"Hands Up, Don’t Shoot" has become a powerful symbol as America continues to grapple with race, class, and not-so-blind-justice.

We will likely never know the precise truth of what transpired between Michael Brown and Darren Wilson, due to conflicting witness accounts, an imperfect investigation, and the inherent challenge of getting to a truly unbiased truth.  But there are a few things we know for certain.  We know that when an unarmed man is shot dead, be it an eighteen-year-old in the middle of the street, a seventeen-year-old wearing a hoodie, or a twelve-year-old with a BB gun, it is a needless tragedy, and one that should be prevented.  We know that, according to all available data, African-Americans are far more likely to die while being arrested, or in police custody, than Caucasians.  And we know, because we have seen it play out time and time again, that much of the country still grapples with a deep mistrust in the institutions that are supposed to protect us all.

This is, without question, a conversation worth having, and the Rams receiving corps should be celebrated for bringing it to the forefront.  America needs to be talking about race, and class, and justice, and it’s a shame that while members of St. Louis’ football team try to start a dialogue, its police union has nothing to say.  Then again, maybe it’s to be expected.  When a movement forms to tell the world that "Black Lives Matter", you can’t plausibly answer back that they don’t.  So instead, you dart, you dodge, you dig in your heels, and refuse to accept that there are reforms you might make, lessons you might learn.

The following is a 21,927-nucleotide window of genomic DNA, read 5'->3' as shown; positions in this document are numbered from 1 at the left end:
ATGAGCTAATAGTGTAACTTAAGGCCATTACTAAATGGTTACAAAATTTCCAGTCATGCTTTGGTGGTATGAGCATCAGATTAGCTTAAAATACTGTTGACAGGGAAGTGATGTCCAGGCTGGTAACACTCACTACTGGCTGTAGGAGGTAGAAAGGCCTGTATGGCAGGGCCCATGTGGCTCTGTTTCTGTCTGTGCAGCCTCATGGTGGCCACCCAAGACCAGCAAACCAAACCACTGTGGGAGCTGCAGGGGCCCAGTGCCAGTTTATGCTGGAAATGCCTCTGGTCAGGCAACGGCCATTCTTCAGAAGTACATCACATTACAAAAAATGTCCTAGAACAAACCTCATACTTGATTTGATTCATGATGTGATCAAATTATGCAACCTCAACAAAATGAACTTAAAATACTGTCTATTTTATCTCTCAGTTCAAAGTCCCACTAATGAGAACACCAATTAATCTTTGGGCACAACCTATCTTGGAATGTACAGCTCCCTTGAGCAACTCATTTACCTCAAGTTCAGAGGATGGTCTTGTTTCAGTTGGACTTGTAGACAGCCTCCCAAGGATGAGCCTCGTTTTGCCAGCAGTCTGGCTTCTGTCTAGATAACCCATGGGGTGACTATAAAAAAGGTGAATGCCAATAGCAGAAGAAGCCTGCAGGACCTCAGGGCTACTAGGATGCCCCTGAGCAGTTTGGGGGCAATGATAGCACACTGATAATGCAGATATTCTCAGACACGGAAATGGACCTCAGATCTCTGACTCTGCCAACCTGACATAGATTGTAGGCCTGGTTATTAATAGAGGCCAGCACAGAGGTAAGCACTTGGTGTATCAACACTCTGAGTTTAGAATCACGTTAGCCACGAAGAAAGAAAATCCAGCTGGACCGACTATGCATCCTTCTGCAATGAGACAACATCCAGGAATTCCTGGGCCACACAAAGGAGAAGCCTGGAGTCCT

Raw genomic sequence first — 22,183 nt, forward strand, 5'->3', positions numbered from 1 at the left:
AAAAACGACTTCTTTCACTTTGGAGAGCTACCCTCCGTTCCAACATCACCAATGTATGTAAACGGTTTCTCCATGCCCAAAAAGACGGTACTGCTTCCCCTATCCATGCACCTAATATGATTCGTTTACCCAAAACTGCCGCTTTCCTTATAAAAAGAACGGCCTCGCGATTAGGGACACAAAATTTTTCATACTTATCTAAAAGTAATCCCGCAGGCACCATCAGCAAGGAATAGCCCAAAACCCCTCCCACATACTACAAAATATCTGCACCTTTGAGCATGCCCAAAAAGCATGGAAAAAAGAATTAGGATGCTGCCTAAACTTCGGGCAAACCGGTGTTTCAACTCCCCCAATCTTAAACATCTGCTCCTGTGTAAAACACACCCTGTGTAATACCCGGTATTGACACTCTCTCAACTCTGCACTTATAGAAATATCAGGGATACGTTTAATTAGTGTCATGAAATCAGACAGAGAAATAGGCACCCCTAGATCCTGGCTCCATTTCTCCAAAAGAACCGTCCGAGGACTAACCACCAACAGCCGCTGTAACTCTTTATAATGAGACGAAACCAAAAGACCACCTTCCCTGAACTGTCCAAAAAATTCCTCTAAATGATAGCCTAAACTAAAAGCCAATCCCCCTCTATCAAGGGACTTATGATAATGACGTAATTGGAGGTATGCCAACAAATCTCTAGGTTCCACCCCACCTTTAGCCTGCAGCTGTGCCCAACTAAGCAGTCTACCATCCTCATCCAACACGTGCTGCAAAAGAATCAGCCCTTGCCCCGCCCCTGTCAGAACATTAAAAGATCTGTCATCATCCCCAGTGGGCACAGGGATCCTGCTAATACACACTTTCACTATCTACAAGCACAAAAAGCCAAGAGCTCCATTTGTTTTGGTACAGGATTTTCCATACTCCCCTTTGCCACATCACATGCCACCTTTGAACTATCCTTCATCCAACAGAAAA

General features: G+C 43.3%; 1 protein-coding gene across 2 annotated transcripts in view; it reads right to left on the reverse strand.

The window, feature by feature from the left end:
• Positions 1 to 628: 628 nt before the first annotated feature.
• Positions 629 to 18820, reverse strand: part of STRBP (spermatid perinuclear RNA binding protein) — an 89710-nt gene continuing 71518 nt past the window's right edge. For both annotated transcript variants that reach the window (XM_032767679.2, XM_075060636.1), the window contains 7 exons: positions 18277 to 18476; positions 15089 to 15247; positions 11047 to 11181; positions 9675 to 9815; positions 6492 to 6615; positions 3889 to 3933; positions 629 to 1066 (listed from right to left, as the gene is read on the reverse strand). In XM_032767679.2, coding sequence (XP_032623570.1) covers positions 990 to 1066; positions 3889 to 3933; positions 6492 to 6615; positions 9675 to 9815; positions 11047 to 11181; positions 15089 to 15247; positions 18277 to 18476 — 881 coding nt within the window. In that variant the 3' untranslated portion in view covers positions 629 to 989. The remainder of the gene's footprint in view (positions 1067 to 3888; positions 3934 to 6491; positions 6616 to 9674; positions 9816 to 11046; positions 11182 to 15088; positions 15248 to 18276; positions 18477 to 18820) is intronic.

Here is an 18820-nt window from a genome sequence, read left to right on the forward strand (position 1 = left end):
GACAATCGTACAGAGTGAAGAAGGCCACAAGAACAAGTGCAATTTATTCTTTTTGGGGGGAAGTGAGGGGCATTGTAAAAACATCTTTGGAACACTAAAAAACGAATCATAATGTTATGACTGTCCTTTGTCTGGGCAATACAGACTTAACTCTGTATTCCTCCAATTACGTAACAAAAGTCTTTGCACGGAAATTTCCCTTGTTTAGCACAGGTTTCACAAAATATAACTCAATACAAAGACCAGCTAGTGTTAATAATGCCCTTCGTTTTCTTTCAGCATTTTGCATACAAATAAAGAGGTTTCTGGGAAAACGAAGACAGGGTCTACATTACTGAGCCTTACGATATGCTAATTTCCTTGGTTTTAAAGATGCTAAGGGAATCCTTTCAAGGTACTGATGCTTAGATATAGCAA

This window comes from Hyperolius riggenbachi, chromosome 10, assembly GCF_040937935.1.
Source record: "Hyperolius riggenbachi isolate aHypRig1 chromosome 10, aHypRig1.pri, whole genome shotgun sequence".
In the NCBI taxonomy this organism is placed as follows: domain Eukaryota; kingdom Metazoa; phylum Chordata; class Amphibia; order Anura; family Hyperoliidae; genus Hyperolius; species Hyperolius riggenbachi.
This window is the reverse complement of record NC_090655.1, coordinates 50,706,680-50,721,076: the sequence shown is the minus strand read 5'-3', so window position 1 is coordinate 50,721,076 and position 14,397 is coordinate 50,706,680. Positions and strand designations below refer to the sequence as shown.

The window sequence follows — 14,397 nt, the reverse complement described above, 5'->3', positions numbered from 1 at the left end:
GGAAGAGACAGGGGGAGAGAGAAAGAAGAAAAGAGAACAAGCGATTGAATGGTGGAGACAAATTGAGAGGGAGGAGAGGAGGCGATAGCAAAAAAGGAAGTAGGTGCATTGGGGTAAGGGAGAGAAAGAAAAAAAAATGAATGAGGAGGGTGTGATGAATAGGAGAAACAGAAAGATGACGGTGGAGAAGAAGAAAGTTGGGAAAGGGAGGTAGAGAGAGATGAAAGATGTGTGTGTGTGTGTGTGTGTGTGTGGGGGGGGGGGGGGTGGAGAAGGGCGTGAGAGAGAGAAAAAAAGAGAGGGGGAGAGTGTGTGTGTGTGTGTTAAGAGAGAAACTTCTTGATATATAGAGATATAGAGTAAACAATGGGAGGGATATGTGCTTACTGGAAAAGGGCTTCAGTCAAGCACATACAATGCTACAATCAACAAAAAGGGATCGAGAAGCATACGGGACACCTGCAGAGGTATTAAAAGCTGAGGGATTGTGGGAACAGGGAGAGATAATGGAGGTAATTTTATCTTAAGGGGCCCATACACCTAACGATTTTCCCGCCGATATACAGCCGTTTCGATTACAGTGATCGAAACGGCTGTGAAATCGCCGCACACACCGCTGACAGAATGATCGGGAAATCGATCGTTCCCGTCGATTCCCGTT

The St. Louis Police Department spent Monday asserting they’d received an apology, even as Rams’ COO Kevin Demoff maintained that he had offered none.  Such is the surreal situation we find ourselves in.  An unarmed man is shot a dozen times, his dead body left in the middle of the street for nearly four hours, and the police offer little in the way of regret, and reflection.  But five athletes take a few moments to raise their arms, to signal that they stand with the people of Ferguson, Missouri, and the calls ring out for apology, for repudiation, for a disavowal of this disgusting display.  Apparently, the real sin in today’s America is not ending a life, but daring to suggest that perhaps we can do a better job protecting it.

The power of the Rams’ protest has only grown in the days following their Sunday win over the Raiders.

If Jeff Roorda’s goal was to dismiss the Rams’ protest, than his efforts have backfired in an entirely predictable fashion.  The NFL, for better, and for worse, remains one of the few institutions with a real stranglehold on the American consciousness.  Football is everywhere we turn, and thanks to Roorda’s obstinacy, our news cycle is saturated with the image of five men, hands raised, with a simple, but powerful message: We see what is happening, and we refuse to look away.

There is a real enemy to be feared in St. Louis County, but it isn’t the police, it isn’t the protesters, and it certainly isn’t the five Rams receivers with something to say.  No, the enemy is apathy, because the worst thing that could happen in the wake of Michael Brown’s death would be for us to stop talking about it.  Real social change doesn’t come without engagement, and we owe a debt of gratitude to Jared Cook, Kenny Britt, Stedman Bailey, Chris Givens, and Tavon Austin.  On Sunday, they proved the old adage that a powerful picture is worth a thousand words.

And now it falls on all of us, to keep talking.